Coliseum Cinema's Still Thriving
(A Special Report and Interview with Coliseum's Owner)
AUGUST 10 2006: The on-going news that the Coliseum cinema in Kuala Lumpur is to be turned into a National Heritage Centre by the Government may give people the impression that the cinema is not doing so well. Not so, its owner told this blog. The cinema is a thriving business concern serving the community in the busy Golden Triangle area of the city.
"We are doing very good business," Dr Chua Seong Siew, 68, told yours truly yesterday. "The Coliseum is the most popular hall for Indian movies in Kuala Lumpur, serving the middle and lower-income groups in the area. I hope the Government will allow us to continue the business which was started by my family since 1938."
Cinema manager Encik Sofie Babu, 29, said on weekdays, they collected about RM3,000 to RM4,000 and on weekends, about RM8,000 to RM10,000. "The movies shown here are mostly Tamil films distributed by Lotus Five-Star, a local company," he said. "Our clientele on weekdays are mainly workers in the Golden Triangle area, especially Jalan Masjid India, who pop in to catch a movie after work. There are also many Indonesian, Pakistani and Filipino workers among them. In the weekends, we get families among the crowd."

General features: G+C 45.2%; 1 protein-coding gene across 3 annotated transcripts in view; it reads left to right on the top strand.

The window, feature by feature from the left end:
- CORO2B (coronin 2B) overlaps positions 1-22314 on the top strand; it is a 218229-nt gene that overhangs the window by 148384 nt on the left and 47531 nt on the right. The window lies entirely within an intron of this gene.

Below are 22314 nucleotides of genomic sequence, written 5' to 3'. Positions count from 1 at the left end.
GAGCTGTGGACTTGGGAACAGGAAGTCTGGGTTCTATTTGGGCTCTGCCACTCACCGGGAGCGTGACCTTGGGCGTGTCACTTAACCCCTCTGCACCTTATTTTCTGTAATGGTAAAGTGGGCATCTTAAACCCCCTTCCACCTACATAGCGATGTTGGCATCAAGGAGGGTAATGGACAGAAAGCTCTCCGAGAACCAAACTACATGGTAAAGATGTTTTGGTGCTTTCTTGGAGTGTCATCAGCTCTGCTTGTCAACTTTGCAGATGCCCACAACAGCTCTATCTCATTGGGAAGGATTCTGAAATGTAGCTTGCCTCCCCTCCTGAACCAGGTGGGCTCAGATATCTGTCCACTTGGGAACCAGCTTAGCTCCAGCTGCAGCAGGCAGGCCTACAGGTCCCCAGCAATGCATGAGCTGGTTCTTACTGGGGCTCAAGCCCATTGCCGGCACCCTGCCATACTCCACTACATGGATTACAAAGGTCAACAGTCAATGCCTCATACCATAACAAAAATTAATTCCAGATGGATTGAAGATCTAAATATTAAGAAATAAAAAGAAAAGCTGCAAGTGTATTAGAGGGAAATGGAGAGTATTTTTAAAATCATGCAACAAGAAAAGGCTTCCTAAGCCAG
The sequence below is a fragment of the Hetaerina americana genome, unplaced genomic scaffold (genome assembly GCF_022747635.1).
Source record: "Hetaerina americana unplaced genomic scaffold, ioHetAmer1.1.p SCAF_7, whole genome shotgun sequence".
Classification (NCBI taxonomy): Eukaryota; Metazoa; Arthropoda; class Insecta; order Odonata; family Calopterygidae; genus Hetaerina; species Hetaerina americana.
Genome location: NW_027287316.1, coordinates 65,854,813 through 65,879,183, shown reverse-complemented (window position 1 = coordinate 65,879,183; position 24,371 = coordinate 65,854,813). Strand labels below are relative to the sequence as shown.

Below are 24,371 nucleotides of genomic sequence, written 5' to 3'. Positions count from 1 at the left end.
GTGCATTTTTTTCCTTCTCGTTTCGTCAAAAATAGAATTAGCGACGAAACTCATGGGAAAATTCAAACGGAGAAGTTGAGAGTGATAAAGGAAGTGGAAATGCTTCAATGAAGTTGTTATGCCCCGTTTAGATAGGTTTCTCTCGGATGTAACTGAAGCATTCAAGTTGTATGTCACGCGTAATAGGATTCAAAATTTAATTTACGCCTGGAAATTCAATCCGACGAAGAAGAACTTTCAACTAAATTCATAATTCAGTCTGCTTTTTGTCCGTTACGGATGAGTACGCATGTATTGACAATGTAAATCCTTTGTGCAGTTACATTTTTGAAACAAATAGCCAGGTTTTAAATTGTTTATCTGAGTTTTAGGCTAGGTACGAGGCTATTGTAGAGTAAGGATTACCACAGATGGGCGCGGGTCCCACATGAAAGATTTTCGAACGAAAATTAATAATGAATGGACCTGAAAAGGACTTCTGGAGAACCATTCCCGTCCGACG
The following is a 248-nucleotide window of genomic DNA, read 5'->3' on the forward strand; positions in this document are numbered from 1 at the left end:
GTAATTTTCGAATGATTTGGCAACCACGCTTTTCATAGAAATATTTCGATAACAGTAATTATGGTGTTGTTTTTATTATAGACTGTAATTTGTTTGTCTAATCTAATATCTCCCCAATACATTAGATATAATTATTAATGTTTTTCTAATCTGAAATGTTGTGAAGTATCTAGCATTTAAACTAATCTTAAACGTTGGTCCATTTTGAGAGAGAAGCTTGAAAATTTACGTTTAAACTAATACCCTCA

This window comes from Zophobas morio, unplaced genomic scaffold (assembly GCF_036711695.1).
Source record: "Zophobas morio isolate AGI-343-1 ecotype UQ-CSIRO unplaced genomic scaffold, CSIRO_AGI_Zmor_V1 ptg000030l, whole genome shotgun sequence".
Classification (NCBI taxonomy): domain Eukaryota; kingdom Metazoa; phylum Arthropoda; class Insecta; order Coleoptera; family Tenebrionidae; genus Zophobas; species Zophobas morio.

Sofie (pictured above) said the 828-seat Coliseum, now managed by Coliseum Cinemas Sdn Bhd, employs 12 staff, including cashiers, projectionists and stewards. "The cinema is particularly crowded in the weekends as the area in front of the building becomes a hive of activity."
On the RM500,000 compensation offered by the Government, Dr Chua said that amount could not even buy a fraction of a shoplot in the prime shopping area. "A shoplot in Jalan Tuanku Abdul Rahman is worth a few million Ringgit and the Coliseum is made up of five shoplots," said Dr Chua, adding that “I would not part with the property on my own free will”.
Dr Chua said in the post-World War years from 1948 to 1968, Coliseum was the top cinema in Kuala Lumpur, showing the latest Western movies. "When more and more cinemas were built, my mother started concentrating on Malay films and we were the top hall for Malay movies at that time," he said. "Then in 1990, when Finas (the National Film Board) came out with a ruling that all cinemas must show each local Malay film for at least a week, Coliseum's mainstay as a bastion for Malay movies declined. And we moved on to showing Indian movies."
The Coliseum remains the only ‘stand-alone' cinema in Kuala Lumpur with its traditional ‘Reserved class' (or balcony seats). Ticket prices are at RM11 for Reserved seats and RM9 for First Class seats. On Wednesdays, the prices are RM8 for Reserved class and RM6 for First Class.
Dr Chua said he will be meeting Arts, Culture and Heritage Minister Datuk Seri Dr Rais Yatim next week to resolve the acquisition issue. Meanwhile, many cinema-goers and members of the public have urged the Government to leave the 86-year-old Coliseum cinema alone.